The Nairobi Securities Exchange (NSE) wants the now fully constituted privatisation agency to hit the ground running in the disposal of State-owned agencies through the sale of shares at the bourse.
In its latest bid to bring in new investors to the bourse amid a lack of major listing in the last six years, the NSE wants the beefed-up agency to fast-track its privatisation programme, which involves listing of State corporations.
“With the appointment of board members who have been missing for the last two years, the commission is now able to execute on its core mandate of identifying and preparing government assets for privatizations,” said NSE chairman Kiprono Kittony in the bourse operator’s latest annual report.
“This will help develop a robust pipeline of state enterprises which could be privatised or improved through private sector participation. This will enhance quality listings on the NSE and support us to enhance opportunities for investors.”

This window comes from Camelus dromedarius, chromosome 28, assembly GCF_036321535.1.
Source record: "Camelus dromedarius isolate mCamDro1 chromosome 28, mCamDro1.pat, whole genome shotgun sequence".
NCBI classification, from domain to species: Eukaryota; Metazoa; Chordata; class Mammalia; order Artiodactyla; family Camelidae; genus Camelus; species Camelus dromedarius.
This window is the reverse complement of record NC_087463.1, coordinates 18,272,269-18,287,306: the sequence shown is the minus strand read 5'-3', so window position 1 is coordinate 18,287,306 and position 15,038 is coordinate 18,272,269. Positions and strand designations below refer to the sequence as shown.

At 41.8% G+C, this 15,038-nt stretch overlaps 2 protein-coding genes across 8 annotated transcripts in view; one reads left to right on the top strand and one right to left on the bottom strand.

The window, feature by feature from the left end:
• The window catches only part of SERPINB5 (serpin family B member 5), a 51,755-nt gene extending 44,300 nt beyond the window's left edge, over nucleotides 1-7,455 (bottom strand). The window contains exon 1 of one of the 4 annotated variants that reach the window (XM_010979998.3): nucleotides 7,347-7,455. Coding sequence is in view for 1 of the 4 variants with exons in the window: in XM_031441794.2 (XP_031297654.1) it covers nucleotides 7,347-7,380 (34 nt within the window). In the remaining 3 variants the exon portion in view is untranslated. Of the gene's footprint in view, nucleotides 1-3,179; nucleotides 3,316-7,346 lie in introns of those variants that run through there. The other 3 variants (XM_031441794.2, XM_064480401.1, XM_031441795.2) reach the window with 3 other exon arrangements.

The NSE, which has also been pushing for a scale-down of government ownership in listed companies and an increase in additional shareholding, wants the commission to fast-track the listing process.
“Albeit the forthcoming elections, we believe the commission will start the development of this pipeline and facilitate its future growth,” said Mr Kittony.
The government in 2015 announced plans to sell shares in millers Nzoia, South Nyanza, Chemelil, Muhoroni and Miwani.
The privatisation commission said earlier it plans to sell 51 percent of each of the millers to strategic investors with a track record of managing sugar companies. But this has not materialised nearly seven years later. The planned sale of loss-making government-owned hotels has also stalled.
The privatisation agency has only managed to conclude a single deal — that is the Kenya Wine Agencies Limited in over a decade. The last successful privatisation by the government was the Safaricom initial public offering in 2008.
In October, National Treasury Cabinet Secretary Ukur Yatani appointed the members of the Privatization Commission ending years of wait for the sale of rundown state companies.